Format

Send to:

Choose Destination
See comment in PubMed Commons below
Am J Cardiol. 1981 Oct;48(4):595-602.

Nontransmural myocardial infarction: a comparison of hospital and late clinical course of patients with that of matched patients with transmural anterior and transmural inferior myocardial infarction.

Abstract

The hospital and long-term course of 67 patients with nontransmural myocardial infarction was compared with that of 66 patients with transmural anterior and 63 patients with transmural inferior infarction matched for age, sex, previous infarction and prior congestive heart failure. During their hospital stay, patients with nontransmural infarction had significantly less congestive heart failure and fewer intraventricular conduction defects than did patients with transmural anterior infarction; fewer atrial tachyarrhythmias and less sinus bradycardia and atrioventricular block than did patients with transmural inferior infarction; and an incidence of hypotension, pericarditis and ventricular irritability similar to that of patients in the other two groups. Patients with nontransmural infarction had a significantly lower coronary care unit mortality rate (9 percent) than that of patients with transmural anterior or transmural inferior infarction (20 and 19 percent, respectively). By 3 months, the mortality rate had risen to 14 percent in patients with nontransmural infarction, but was significantly higher (29 and 27 percent, respectively) in patients with transmural anterior or transmural inferior infarction. Angina was common in all three groups, occurring in more than 50 percent of patients during a mean follow-up period of 28.6 months after hospital discharge. In contrast, the incidence of subsequent myocardial infarction was significantly greater in patients with nontransmural myocardial infarction, occurring in 21 percent at 9 months compared with only 3 percent of patients with transmural anterior (p less than 0.01) and 2 percent of patients with transmural inferior (p less than 0.05) infarction. By 54 months, 57 percent of patients with nontransmural infarction had sustained a new infarction contrasted with only 12 percent of patients with transmural anterior (p less than 0.001) and 22 percent of patients with transmural inferior (p less than 0.01) infarction. Late mortality increased in patients with nontransmural myocardial infarction and, although this group had a significantly better survival rate at 3 months, the overall late mortality of the three groups was comparable. The study suggests that nontransmural myocardial infarction is an unstable ischemic event associated with a great risk of later myocardial infarction and high late mortality rate. A more aggressive diagnostic and therapeutic approach may be warranted in patients with nontransmural myocardial infarction.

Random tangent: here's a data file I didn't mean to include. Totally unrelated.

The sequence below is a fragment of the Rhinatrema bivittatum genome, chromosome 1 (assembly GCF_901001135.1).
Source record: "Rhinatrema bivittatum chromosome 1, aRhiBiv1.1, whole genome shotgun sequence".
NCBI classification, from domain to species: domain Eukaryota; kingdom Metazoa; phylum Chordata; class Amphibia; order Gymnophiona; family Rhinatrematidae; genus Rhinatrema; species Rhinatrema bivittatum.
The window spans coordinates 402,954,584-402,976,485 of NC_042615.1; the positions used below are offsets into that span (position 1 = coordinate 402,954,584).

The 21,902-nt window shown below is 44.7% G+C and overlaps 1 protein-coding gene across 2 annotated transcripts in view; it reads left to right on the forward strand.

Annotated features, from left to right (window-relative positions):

PMID:
7282542
[PubMed - indexed for MEDLINE]
PubMed Commons home

PubMed Commons

0 comments
How to join PubMed Commons

    Supplemental Content

    Loading ...
    Write to the Help Desk